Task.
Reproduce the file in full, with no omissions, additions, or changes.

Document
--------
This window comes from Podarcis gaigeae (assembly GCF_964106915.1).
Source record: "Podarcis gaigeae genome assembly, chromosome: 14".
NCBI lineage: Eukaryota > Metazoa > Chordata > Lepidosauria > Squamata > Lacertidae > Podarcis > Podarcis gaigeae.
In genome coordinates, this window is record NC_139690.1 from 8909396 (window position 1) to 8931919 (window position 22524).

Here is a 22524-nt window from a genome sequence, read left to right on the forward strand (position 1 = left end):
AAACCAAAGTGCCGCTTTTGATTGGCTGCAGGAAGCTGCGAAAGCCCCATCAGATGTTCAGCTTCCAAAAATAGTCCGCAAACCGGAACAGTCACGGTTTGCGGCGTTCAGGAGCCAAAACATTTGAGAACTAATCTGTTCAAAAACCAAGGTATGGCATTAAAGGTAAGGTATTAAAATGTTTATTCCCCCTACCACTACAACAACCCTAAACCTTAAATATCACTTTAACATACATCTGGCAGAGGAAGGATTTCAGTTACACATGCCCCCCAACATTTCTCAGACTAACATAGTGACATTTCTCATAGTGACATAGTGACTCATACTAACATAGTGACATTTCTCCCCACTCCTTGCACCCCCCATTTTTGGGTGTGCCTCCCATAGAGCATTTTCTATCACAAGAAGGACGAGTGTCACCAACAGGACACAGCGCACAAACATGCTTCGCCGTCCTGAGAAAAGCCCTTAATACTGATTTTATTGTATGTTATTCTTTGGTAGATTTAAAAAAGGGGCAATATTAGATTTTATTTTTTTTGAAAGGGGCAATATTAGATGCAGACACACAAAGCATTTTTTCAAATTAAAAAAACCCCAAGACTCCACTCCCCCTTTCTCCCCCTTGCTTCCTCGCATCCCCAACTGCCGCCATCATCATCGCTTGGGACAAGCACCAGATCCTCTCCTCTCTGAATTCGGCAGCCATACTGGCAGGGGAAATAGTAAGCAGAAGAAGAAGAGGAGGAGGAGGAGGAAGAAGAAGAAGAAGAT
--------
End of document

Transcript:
This window comes from Podarcis gaigeae (assembly GCF_964106915.1).
Source record: "Podarcis gaigeae genome assembly, chromosome: 14".
NCBI lineage: Eukaryota > Metazoa > Chordata > Lepidosauria > Squamata > Lacertidae > Podarcis > Podarcis gaigeae.
In genome coordinates, this window is record NC_139690.1 from 8909396 (window position 1) to 8931919 (window position 22524).

Here is a 22524-nt window from a genome sequence, read left to right on the forward strand (position 1 = left end):
AAACCAAAGTGCCGCTTTTGATTGGCTGCAGGAAGCTGCGAAAGCCCCATCAGATGTTCAGCTTCCAAAAATAGTCCGCAAACCGGAACAGTCACGGTTTGCGGCGTTCAGGAGCCAAAACATTTGAGAACTAATCTGTTCAAAAACCAAGGTATGGCATTAAAGGTAAGGTATTAAAATGTTTATTCCCCCTACCACTACAACAACCCTAAACCTTAAATATCACTTTAACATACATCTGGCAGAGGAAGGATTTCAGTTACACATGCCCCCCAACATTTCTCAGACTAACATAGTGACATTTCTCATAGTGACATAGTGACTCATACTAACATAGTGACATTTCTCCCCACTCCTTGCACCCCCCATTTTTGGGTGTGCCTCCCATAGAGCATTTTCTATCACAAGAAGGACGAGTGTCACCAACAGGACACAGCGCACAAACATGCTTCGCCGTCCTGAGAAAAGCCCTTAATACTGATTTTATTGTATGTTATTCTTTGGTAGATTTAAAAAAGGGGCAATATTAGATTTTATTTTTTTTGAAAGGGGCAATATTAGATGCAGACACACAAAGCATTTTTTCAAATTAAAAAAACCCCAAGACTCCACTCCCCCTTTCTCCCCCTTGCTTCCTCGCATCCCCAACTGCCGCCATCATCATCGCTTGGGACAAGCACCAGATCCTCTCCTCTCTGAATTCGGCAGCCATACTGGCAGGGGAAATAGTAAGCAGAAGAAGAAGAGGAGGAGGAGGAGGAAGAAGAAGAAGAAGAT